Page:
Entertainment Celebrity
  • Facebook
    Facebook
  • Twitter
    Twitter
  • Pinterest
    Pinterest
  • +
  • Linkedin
    Linkedin
  • WhatsApp
    WhatsApp
  • Email
    Email
SHARE THIS
  • Facebook
    Facebook
  • Twitter
    Twitter
  • Pinterest
    Pinterest
  • Linkedin
    Linkedin
  • WhatsApp
    WhatsApp
  • Email
    Email

After becoming one of the most sought-after actors in Hollywood in the late 1990s, Gwyneth Paltrow admits that she let the seemingly never-ending praise from critics and fans go to her head. In a new interview with Canadian comedian and TV host Samantha Bee for Harper’s Bazaar, Paltrow reveals that sage words from her late father, producer and director Bruce Paltrow, helped bring her back down to earth. He told her she was being an a-hole.

Speaking with Bee about the early years of her career, which included starring roles in Seven, Emma, Sliding Doors, The Talented Mr. Ripley, and 1998’s Shakespeare In Love, which earned Paltrow an Academy Award and a Golden Globe, the GOOP founder says that she had started to believe her own hype. “I was sitting with my dad, feeling great about my life and everything that was happening, and he was like, ‘You know, you’re getting a little weird…You’re kind of an asshole.’”

Paltrow said the comments from her father were a shock, but eventually became a positive ‘game changer’ for the actor. “…I was like, ‘What the hell?’ I was totally devastated,’ said Paltrow. “But it turned out to be basically the best thing that ever happened to me. It’s the difference between someone who loves you more than anything in the world giving you criticism and getting it from some bitter stranger on the Internet. What my dad said to me was the kind of criticism where I was like, ‘Oh, my God, I’m on the wrong track.’ I’m so grateful to him for doing that. He was such a no-nonsense guy in that sense.”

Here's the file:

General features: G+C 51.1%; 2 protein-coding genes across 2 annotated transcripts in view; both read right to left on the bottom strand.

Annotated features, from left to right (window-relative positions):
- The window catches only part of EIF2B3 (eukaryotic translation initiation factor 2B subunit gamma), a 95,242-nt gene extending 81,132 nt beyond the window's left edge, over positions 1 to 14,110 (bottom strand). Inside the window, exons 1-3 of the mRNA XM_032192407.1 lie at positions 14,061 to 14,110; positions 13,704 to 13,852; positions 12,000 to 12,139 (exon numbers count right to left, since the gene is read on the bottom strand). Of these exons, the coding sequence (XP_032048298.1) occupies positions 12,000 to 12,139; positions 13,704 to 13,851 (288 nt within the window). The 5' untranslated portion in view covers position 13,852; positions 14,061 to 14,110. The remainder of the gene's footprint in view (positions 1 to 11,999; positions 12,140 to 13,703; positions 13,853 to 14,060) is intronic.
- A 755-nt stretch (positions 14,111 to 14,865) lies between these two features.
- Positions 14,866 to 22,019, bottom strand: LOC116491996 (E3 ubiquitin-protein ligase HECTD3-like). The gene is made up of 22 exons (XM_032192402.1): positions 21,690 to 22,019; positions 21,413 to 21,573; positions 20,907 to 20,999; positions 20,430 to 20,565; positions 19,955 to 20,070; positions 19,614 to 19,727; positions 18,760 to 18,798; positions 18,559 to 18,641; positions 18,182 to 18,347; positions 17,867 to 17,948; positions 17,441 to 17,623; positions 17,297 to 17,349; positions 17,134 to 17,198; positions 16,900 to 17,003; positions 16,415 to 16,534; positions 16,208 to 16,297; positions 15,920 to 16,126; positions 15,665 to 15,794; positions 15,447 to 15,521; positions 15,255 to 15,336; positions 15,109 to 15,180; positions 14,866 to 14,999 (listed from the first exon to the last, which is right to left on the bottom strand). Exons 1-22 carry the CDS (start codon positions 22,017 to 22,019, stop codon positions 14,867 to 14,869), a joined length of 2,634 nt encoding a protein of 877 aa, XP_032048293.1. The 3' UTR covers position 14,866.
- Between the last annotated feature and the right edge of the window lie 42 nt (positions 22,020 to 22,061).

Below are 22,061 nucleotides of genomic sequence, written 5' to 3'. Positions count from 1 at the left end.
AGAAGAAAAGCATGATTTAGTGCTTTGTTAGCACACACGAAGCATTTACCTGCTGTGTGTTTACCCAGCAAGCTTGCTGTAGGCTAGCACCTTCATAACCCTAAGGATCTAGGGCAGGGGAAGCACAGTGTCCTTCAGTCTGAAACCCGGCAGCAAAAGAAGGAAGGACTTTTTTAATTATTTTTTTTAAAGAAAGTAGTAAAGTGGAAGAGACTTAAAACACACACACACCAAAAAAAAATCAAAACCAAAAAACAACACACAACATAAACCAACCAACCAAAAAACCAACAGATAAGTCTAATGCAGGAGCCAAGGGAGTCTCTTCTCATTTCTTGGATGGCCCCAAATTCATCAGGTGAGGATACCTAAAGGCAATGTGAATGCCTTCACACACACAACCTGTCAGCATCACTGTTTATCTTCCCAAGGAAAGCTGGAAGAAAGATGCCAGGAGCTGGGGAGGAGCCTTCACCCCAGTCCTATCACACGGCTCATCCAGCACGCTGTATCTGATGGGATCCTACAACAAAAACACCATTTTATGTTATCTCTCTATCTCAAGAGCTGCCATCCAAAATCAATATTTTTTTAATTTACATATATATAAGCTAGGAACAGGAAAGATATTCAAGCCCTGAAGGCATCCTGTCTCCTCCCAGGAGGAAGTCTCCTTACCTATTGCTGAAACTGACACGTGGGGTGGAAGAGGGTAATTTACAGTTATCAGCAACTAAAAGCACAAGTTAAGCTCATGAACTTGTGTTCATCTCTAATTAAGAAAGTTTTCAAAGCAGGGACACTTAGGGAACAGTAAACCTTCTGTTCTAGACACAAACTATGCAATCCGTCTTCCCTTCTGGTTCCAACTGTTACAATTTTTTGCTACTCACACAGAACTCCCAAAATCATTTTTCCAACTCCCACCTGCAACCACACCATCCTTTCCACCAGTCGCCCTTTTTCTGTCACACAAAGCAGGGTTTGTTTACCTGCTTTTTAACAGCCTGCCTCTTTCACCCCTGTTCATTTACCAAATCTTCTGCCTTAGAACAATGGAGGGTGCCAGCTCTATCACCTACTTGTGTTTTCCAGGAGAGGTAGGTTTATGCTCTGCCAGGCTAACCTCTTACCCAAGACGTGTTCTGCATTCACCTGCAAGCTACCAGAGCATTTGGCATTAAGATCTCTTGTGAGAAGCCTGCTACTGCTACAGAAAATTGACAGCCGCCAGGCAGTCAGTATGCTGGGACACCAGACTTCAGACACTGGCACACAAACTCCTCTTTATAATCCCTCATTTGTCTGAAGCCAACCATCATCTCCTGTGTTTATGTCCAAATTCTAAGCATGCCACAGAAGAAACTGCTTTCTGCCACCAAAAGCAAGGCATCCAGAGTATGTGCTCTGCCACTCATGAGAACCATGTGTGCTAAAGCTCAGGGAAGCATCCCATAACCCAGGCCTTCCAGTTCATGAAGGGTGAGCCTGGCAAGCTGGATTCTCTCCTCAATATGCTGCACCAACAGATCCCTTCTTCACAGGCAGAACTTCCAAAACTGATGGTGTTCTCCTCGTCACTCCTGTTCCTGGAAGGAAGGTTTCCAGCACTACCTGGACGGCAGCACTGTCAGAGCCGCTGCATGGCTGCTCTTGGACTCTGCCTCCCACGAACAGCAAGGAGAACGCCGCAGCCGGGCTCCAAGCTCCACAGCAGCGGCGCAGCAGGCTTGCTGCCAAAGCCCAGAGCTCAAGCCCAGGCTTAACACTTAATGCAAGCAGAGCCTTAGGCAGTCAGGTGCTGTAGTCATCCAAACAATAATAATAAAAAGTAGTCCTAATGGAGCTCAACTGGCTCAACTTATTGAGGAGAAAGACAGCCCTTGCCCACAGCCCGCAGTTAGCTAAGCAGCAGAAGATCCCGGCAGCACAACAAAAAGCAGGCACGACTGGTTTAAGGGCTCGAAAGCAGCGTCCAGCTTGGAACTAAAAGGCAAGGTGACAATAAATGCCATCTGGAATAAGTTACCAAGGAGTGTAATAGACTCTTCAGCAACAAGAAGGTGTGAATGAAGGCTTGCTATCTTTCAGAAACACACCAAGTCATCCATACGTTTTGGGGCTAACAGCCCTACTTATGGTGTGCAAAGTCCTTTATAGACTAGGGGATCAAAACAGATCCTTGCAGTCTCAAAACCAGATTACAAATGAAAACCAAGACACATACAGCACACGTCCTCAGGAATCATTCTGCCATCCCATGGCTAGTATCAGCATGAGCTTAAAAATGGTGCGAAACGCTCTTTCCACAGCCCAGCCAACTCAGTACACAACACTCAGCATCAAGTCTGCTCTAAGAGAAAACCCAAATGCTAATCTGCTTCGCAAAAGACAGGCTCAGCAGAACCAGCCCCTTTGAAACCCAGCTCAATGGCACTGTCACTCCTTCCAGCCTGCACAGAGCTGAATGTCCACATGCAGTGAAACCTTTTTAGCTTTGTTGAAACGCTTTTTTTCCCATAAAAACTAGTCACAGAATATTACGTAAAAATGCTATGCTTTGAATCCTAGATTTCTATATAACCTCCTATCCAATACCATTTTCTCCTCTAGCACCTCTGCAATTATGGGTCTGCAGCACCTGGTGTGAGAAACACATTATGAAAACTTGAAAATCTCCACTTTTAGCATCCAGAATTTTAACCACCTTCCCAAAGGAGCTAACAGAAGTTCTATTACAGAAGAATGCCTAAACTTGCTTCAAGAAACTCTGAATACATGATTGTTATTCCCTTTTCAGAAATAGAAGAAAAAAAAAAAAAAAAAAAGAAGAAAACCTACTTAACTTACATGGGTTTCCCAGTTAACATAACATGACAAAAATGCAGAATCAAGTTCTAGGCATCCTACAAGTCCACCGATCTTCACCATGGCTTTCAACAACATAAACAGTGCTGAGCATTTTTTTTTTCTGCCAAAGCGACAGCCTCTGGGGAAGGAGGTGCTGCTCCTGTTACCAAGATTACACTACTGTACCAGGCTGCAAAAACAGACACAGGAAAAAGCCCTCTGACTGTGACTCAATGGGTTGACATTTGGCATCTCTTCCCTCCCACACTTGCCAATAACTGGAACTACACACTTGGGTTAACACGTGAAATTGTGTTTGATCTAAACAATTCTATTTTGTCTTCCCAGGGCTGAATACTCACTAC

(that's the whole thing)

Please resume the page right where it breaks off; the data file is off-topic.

Harpers

The topic of Paltrow’s a-hole years was brought up in a second interview this month, this time with Marie Claire. Expanding on her own comments, Paltrow says that her dad’s words came at a time in her life when she was reaping the benefits of being Hollywood’s go-to leading lady.

“When you achieve the kind of fame that I did by the time I was 25 or 26, the world starts removing all your obstacles because you’re now a ‘special person,’ she continues, with a raised eyebrow. ‘You don’t have to wait in line at a restaurant, and if a car doesn’t show up, someone else gives you theirs,’ she says. ‘There is nothing worse for the growth of a human being than not having obstacles and disappointments, and things go wrong. All of my greatest achievements have come out of failure.’”

It’s always good to have someone in your corner delivering reality checks, but we can’t help but think that there’s still a liiiiittle bit of special-person-ness left over from Paltrow’s 20s. The actor-turned-lifestyle guru (Wikipedia’s title, not ours) has built an impressive business with her multi-million dollar GOOP brand, but sincerely using the term ‘conscious uncoupling,’ advising followers to steam their vaginas (please don’t), and selling a white t-shirt for $410 (that’s in American dollars!) feels as though there’s still some hype to squash.

We do give her props for selling a pack of vitamins called ‘Why Am I So Effing Tired?’ That’s relatable marketing.

 

View this post on Instagram

 

Baskin Johns is very excited to share some Goop skincare with you. #SNL

A post shared by Saturday Night Live – SNL (@nbcsnl) on